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The life of Johannes Gutenberg

Johannes Gutenberg - childhood
Johannes Gutenberg was born in Mainz almost exactly 600 years ago. His original name was Henne Gensfleisch zur Laden, people at the time being named after the property they and their families owned. Much of Gutenberg’s life remains a mystery, as few written documents exist which could give us information. Gutenberg’s father, Friele Gensfleisch, was a patrician from Mainz while his mother, Else Wirich, came from a family of merchants. Gutenberg’s date of birth is estimated at being between 1394 and 1404; traditionally, the turn of the century, 1400, is celebrated as the year of his birth. We do not know how Gutenberg spent his childhood and youth, nor what kind of schooling he received.
As the son of a patrician he probably went to a grammar school and possibly studied, for the occupations he later pursued demanded a comprehensive education and above all a sound knowledge of Latin.

Johannes Gutenberg - The Strasbourg Years
We know that Gutenberg was in Strasbourg in 1434. At the time Strasbourg was a bustling centre of trade three times the size of Mainz which promised reward for anyone with a mind for business. At this stage in his life Gutenberg was in possession of a handsome sum of money he had inherited from his mother, who died in 1433. Armed with this substantial capital he settled in the Strasbourg suburb of St. Arbogast and came up with an idea he thought would prove profitable; as part of a “manufacturing co-operative” he aimed to mass-produce holy mirrors for pilgrims on their way to Aachen. These religious souvenirs were made from a tin alloy which was melted and poured into casts. The mirror project shows that Gutenberg was not only an inventor but also an entrepreneur.

What happened in Strasbourg
From autumn 1438 onwards, or possibly earlier, Gutenberg started work on another project which he insisted his partners keep a secret. We only have fragments of information about this new enterprise which are confusing and ambiguous.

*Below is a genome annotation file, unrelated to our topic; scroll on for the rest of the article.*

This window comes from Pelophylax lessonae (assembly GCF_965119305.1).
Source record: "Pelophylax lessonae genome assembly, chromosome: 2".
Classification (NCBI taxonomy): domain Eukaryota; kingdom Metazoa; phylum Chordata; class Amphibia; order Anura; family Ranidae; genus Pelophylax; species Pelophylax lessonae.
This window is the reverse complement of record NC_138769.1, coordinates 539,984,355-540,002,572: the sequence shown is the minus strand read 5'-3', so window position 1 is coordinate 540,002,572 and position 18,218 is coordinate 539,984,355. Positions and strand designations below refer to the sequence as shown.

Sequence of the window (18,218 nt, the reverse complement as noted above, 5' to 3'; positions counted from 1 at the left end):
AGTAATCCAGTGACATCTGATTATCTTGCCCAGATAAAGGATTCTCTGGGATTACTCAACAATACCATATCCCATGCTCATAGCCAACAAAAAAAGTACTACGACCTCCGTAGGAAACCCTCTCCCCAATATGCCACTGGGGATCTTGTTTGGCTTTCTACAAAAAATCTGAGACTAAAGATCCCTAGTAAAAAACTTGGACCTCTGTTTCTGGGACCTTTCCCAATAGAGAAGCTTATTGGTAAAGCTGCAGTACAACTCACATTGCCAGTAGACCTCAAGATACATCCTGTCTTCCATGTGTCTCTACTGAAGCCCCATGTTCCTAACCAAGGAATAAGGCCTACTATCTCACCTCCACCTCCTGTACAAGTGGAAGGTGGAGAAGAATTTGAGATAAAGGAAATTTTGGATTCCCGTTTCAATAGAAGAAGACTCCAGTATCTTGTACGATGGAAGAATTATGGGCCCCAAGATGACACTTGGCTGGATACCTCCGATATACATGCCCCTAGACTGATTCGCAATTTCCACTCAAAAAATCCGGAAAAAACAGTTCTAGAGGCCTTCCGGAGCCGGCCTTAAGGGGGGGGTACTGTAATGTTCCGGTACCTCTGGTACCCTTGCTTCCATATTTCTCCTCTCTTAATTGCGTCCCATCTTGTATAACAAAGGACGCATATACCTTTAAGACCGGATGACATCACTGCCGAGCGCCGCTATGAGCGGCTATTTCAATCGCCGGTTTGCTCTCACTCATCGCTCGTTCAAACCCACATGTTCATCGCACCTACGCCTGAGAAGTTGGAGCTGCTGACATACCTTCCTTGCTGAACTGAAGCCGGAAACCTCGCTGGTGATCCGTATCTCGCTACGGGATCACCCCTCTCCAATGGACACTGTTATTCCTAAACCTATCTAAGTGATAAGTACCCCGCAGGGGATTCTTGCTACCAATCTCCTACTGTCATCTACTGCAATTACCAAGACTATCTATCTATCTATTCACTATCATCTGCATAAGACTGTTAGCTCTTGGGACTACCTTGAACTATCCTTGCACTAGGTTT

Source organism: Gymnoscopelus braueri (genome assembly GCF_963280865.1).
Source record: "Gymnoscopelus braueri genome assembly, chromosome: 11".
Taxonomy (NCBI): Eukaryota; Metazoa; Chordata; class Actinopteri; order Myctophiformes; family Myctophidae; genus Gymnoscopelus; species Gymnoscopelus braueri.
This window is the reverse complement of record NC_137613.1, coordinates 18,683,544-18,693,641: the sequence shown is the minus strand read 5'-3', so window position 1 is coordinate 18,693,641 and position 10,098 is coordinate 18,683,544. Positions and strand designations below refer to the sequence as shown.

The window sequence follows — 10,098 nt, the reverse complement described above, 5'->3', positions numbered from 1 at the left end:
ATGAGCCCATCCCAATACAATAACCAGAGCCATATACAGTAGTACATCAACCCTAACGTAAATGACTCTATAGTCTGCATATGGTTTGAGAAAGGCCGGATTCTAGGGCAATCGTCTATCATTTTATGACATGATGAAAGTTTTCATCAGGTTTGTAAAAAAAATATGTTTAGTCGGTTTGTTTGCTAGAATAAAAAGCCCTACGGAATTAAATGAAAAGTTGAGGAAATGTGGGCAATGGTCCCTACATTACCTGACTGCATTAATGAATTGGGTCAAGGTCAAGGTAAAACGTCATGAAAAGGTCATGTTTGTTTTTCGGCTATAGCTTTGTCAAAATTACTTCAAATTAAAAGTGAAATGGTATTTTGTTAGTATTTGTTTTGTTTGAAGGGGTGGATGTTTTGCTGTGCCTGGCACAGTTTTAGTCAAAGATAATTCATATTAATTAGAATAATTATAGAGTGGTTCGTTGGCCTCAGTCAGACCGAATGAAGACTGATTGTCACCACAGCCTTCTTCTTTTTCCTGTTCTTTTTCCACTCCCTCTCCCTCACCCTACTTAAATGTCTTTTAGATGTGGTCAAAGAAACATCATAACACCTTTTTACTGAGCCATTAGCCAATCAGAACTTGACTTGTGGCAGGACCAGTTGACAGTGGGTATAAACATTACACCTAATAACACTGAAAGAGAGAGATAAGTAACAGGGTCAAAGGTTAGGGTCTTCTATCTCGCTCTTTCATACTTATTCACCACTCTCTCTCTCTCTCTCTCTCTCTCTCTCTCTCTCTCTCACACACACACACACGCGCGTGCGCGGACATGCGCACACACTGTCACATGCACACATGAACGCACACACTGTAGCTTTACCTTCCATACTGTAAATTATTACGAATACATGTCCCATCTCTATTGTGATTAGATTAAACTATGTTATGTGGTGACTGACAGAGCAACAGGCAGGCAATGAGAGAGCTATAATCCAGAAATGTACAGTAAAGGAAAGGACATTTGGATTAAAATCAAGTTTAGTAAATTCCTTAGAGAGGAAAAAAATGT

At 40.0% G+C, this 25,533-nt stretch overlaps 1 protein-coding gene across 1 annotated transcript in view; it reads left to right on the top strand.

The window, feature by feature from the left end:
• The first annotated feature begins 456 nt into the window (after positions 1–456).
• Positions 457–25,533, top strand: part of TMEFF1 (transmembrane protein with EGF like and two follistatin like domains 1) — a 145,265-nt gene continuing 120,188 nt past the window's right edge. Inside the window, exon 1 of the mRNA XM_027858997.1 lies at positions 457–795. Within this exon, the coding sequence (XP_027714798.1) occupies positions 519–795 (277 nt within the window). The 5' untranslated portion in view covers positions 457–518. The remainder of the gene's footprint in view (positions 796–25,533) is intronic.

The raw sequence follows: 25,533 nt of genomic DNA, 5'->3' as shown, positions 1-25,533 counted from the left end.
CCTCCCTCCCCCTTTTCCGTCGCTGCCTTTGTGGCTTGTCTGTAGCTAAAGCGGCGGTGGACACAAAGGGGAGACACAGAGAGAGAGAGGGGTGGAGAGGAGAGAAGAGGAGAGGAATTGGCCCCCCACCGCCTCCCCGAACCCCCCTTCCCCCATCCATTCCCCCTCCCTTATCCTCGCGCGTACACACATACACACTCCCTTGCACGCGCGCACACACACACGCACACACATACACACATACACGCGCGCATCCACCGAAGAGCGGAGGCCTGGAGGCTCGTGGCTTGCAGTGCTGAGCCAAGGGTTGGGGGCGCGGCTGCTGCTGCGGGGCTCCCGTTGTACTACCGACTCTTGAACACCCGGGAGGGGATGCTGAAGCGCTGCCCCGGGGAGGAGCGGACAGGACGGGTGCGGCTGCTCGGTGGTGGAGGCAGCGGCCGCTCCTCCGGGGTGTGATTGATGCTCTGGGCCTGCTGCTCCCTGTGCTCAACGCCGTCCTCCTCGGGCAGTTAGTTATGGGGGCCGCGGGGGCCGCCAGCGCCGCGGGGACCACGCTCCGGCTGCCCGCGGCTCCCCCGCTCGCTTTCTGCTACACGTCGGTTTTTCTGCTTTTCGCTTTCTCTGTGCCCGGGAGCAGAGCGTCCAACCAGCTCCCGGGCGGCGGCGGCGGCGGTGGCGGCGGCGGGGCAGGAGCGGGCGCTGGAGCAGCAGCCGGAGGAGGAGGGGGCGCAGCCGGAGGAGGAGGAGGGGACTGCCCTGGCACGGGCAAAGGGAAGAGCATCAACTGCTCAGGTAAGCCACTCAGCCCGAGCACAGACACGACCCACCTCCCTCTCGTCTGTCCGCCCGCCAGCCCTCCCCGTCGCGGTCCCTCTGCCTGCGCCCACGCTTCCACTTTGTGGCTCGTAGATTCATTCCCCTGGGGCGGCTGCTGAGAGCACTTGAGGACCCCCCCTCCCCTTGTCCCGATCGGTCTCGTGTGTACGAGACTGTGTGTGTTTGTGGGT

The documents we do have refer to a press, to formes, tools and lead, among other things. It is feasible that Gutenberg “invented” printing in Strasbourg using a printing press and moveable type – or at least came very close to doing so. The question remains as to how far his invention progressed at this stage. There are no books or prints available to us from this period.
Sources last mention Gutenberg as being in Strasbourg in 1444 and place him back in Mainz in 1448. Only recently it was proved that he stayed in Frankfurt on the Main inbetween.

Johannes Gutenberg - The Law Suit & the last years
While Gutenberg was printing his Bible, he quarrelled with his creditor, Johannes Fust, who had twice lent him 800 guilders for his ambitious project. The disputing parties went to court.
For reasons unknown to us, Gutenberg lost his case. He had to hand his Bible workshop over to Fust, and possibly also the Bibles he had already printed. Fust continued to run the workshop with one of Gutenberg’s printers, Peter Schöffer. Their officina, the old Latin name for a print workshop, went on to produce the Mainz Psalter, which can be seen in its second edition from 1459.

the last years
Gutenberg died in February 1468 in his native Mainz, but not before he, like many of his fellow citizens, had been driven from the city in 1462. Before he died he was made a courtier by Prince-Bishop Adolf von Nassau, meaning he was able to spend the last years of his life in relative comfort. He printed a number of minor works prior to his death, presumably in Eltville and Mainz, and possibly worked with other printing workshops, either as a printer or a consultant.


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